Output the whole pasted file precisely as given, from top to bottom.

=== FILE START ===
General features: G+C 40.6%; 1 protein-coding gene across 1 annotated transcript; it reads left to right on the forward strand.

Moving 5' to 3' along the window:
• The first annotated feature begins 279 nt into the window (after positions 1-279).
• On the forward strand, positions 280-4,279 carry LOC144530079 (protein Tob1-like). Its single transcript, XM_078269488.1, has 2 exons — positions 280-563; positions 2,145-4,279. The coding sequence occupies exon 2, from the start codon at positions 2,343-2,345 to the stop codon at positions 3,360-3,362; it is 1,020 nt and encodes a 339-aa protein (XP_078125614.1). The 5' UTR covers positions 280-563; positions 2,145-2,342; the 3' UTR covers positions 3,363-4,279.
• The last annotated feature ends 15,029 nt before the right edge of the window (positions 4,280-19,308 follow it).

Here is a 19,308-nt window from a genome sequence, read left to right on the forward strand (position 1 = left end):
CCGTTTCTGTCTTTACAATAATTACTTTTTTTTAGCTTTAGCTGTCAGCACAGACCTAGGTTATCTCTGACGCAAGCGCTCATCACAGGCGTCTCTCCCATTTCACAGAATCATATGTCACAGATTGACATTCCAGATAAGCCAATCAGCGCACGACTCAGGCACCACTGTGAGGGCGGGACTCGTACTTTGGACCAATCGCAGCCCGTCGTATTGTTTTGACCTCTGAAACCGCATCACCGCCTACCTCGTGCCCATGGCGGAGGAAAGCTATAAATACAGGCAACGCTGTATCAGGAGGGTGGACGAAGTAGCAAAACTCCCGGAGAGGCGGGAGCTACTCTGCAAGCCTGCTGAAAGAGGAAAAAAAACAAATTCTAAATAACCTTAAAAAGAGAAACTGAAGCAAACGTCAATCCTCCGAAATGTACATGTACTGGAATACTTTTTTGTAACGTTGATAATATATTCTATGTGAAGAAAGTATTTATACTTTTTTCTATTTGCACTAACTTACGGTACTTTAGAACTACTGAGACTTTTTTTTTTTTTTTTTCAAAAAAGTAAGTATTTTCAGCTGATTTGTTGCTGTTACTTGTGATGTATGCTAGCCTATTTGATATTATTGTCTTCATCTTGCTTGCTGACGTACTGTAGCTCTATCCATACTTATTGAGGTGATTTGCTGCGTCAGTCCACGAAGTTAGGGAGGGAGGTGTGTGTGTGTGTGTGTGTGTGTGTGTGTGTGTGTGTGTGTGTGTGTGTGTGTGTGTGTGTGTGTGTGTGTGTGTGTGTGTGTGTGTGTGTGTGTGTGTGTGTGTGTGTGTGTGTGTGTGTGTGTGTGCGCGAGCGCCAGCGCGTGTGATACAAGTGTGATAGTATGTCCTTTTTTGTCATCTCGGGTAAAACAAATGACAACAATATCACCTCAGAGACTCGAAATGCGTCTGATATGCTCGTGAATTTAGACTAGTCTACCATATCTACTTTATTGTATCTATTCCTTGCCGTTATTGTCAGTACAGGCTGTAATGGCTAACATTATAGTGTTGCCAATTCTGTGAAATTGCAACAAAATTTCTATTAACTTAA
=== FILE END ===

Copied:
General features: G+C 40.6%; 1 protein-coding gene across 1 annotated transcript; it reads left to right on the forward strand.

Moving 5' to 3' along the window:
• The first annotated feature begins 279 nt into the window (after positions 1-279).
• On the forward strand, positions 280-4,279 carry LOC144530079 (protein Tob1-like). Its single transcript, XM_078269488.1, has 2 exons — positions 280-563; positions 2,145-4,279. The coding sequence occupies exon 2, from the start codon at positions 2,343-2,345 to the stop codon at positions 3,360-3,362; it is 1,020 nt and encodes a 339-aa protein (XP_078125614.1). The 5' UTR covers positions 280-563; positions 2,145-2,342; the 3' UTR covers positions 3,363-4,279.
• The last annotated feature ends 15,029 nt before the right edge of the window (positions 4,280-19,308 follow it).

Here is a 19,308-nt window from a genome sequence, read left to right on the forward strand (position 1 = left end):
CCGTTTCTGTCTTTACAATAATTACTTTTTTTTAGCTTTAGCTGTCAGCACAGACCTAGGTTATCTCTGACGCAAGCGCTCATCACAGGCGTCTCTCCCATTTCACAGAATCATATGTCACAGATTGACATTCCAGATAAGCCAATCAGCGCACGACTCAGGCACCACTGTGAGGGCGGGACTCGTACTTTGGACCAATCGCAGCCCGTCGTATTGTTTTGACCTCTGAAACCGCATCACCGCCTACCTCGTGCCCATGGCGGAGGAAAGCTATAAATACAGGCAACGCTGTATCAGGAGGGTGGACGAAGTAGCAAAACTCCCGGAGAGGCGGGAGCTACTCTGCAAGCCTGCTGAAAGAGGAAAAAAAACAAATTCTAAATAACCTTAAAAAGAGAAACTGAAGCAAACGTCAATCCTCCGAAATGTACATGTACTGGAATACTTTTTTGTAACGTTGATAATATATTCTATGTGAAGAAAGTATTTATACTTTTTTCTATTTGCACTAACTTACGGTACTTTAGAACTACTGAGACTTTTTTTTTTTTTTTTTCAAAAAAGTAAGTATTTTCAGCTGATTTGTTGCTGTTACTTGTGATGTATGCTAGCCTATTTGATATTATTGTCTTCATCTTGCTTGCTGACGTACTGTAGCTCTATCCATACTTATTGAGGTGATTTGCTGCGTCAGTCCACGAAGTTAGGGAGGGAGGTGTGTGTGTGTGTGTGTGTGTGTGTGTGTGTGTGTGTGTGTGTGTGTGTGTGTGTGTGTGTGTGTGTGTGTGTGTGTGTGTGTGTGTGTGTGTGTGTGTGTGTGTGTGTGTGTGTGTGTGTGTGTGTGCGCGAGCGCCAGCGCGTGTGATACAAGTGTGATAGTATGTCCTTTTTTGTCATCTCGGGTAAAACAAATGACAACAATATCACCTCAGAGACTCGAAATGCGTCTGATATGCTCGTGAATTTAGACTAGTCTACCATATCTACTTTATTGTATCTATTCCTTGCCGTTATTGTCAGTACAGGCTGTAATGGCTAACATTATAGTGTTGCCAATTCTGTGAAATTGCAACAAAATTTCTATTAACTTAA